Sleep bruxism (or grinding teeth at night) is a movement disorder that is characterized by habitual, non-functional and forceful teeth contact (grinding and clenching of teeth) during sleep. Diagnosis of sleep bruxism is often done using four criteria: anterior teeth wear, posterior teeth occlusal wear, report of frequent noises of teeth grinding during sleep, and a white line at buccal mucosa. The causes of sleep bruxism is not well understood, however some possible factors lie in the central nervous system, psychosocial and genetic influences. The typical therapeutic approach to sleep bruxism is the use of dental appliances, however it has been reported that specific and effective treatments are not well established.
A 9-year-old child started Chiropractic care after his mother was concerned about her son grinding his teeth loudly at night, which has been persistent for four years. A posture examination revealed a significantly higher left hip and right shoulder, and occiput with significant forward head tilt of 2-3 centimetres. Initial chiropractic examination for vertebral subluxation revealed a number of subluxations throughout his spine.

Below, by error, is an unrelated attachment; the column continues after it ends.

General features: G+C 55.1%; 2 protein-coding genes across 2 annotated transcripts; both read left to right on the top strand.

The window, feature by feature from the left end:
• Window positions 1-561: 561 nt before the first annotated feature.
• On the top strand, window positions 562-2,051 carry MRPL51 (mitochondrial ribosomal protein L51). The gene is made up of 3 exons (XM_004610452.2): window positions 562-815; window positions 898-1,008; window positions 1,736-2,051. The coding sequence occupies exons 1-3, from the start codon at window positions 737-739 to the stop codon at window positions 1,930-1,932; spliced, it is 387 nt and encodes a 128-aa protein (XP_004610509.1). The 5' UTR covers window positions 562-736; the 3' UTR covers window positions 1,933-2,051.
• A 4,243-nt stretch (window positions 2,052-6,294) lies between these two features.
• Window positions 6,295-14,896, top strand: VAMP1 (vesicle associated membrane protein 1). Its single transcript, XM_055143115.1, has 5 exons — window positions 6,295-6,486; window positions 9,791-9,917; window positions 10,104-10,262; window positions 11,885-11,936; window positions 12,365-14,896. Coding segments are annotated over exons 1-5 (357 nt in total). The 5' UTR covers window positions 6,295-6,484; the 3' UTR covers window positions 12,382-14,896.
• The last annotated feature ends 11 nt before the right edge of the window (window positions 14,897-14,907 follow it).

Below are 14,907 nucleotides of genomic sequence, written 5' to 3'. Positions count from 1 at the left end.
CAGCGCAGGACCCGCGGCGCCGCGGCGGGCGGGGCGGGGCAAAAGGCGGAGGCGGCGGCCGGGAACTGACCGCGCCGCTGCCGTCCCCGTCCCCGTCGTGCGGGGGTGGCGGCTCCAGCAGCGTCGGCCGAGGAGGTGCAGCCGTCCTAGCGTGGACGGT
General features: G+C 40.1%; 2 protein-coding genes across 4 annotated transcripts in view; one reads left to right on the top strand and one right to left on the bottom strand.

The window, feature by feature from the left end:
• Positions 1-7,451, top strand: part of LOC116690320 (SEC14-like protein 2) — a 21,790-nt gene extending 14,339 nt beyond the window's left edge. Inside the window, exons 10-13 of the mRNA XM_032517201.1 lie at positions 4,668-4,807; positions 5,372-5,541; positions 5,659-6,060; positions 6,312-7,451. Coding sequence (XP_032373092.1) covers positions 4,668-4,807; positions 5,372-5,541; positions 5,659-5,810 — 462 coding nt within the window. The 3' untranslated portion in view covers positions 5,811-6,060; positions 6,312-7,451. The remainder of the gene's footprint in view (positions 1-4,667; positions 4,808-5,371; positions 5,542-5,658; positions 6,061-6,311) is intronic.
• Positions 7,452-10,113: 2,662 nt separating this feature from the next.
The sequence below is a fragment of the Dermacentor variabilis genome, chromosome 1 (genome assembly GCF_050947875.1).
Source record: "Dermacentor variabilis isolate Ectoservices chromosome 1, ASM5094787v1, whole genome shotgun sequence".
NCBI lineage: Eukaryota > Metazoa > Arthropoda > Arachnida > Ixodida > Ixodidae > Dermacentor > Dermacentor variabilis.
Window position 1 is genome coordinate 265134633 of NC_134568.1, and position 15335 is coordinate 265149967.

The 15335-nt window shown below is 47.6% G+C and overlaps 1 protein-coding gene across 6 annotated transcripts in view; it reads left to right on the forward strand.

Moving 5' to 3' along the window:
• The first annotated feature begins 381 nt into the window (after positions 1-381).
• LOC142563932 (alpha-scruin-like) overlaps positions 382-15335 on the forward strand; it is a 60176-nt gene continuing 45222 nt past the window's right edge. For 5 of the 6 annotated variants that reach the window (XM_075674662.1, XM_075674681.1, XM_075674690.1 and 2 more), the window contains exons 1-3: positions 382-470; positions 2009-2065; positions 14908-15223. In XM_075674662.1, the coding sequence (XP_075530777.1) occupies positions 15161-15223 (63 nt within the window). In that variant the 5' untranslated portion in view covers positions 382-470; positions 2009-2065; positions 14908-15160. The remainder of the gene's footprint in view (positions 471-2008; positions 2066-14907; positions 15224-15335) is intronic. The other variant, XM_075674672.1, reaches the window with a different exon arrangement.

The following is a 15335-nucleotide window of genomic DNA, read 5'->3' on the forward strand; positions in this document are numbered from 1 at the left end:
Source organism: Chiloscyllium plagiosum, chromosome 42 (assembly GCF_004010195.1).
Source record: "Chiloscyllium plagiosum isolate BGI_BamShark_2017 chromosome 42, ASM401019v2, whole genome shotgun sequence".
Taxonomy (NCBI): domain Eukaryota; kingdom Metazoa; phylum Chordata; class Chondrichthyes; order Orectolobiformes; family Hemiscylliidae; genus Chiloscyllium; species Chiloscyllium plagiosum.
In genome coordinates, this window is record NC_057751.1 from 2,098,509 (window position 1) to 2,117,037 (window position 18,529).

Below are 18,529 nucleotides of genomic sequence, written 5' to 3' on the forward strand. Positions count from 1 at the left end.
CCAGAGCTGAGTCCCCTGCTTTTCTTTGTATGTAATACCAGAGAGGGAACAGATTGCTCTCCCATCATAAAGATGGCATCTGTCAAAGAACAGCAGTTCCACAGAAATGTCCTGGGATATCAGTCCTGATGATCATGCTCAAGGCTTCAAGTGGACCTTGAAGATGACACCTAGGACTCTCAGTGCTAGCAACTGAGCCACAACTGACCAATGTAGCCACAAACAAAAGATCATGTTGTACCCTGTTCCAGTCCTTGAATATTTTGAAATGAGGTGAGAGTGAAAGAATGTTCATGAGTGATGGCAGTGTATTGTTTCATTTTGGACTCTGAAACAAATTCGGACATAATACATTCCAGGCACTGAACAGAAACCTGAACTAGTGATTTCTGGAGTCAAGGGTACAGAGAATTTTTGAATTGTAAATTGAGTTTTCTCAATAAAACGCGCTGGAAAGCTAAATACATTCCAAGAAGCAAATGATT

Chiropractic care was performed over a period of four weeks where the child was seen twice per week.
During the course of chiropractic care, the child experienced a significant improvement in sleep bruxism, as reported by the mother. By the third visit, a continued reduction in sleep bruxism intensity was reported along with the patient’s behavior being reported as less hyperactive and more relaxed. Posture examination at the end of care also showed improvements in hip and shoulder levels with reduced forward head tilt.
Russell, D. (2017). Reduction of Sleep Bruxism in a 9-year-old Child Receiving Chiropractic Care for Vertebral Subluxation: ACase Report. Retrieved from: http://www.mccoypress.net/jpmfh/docs/2017-1524_Russell_SleepBruxism.pdf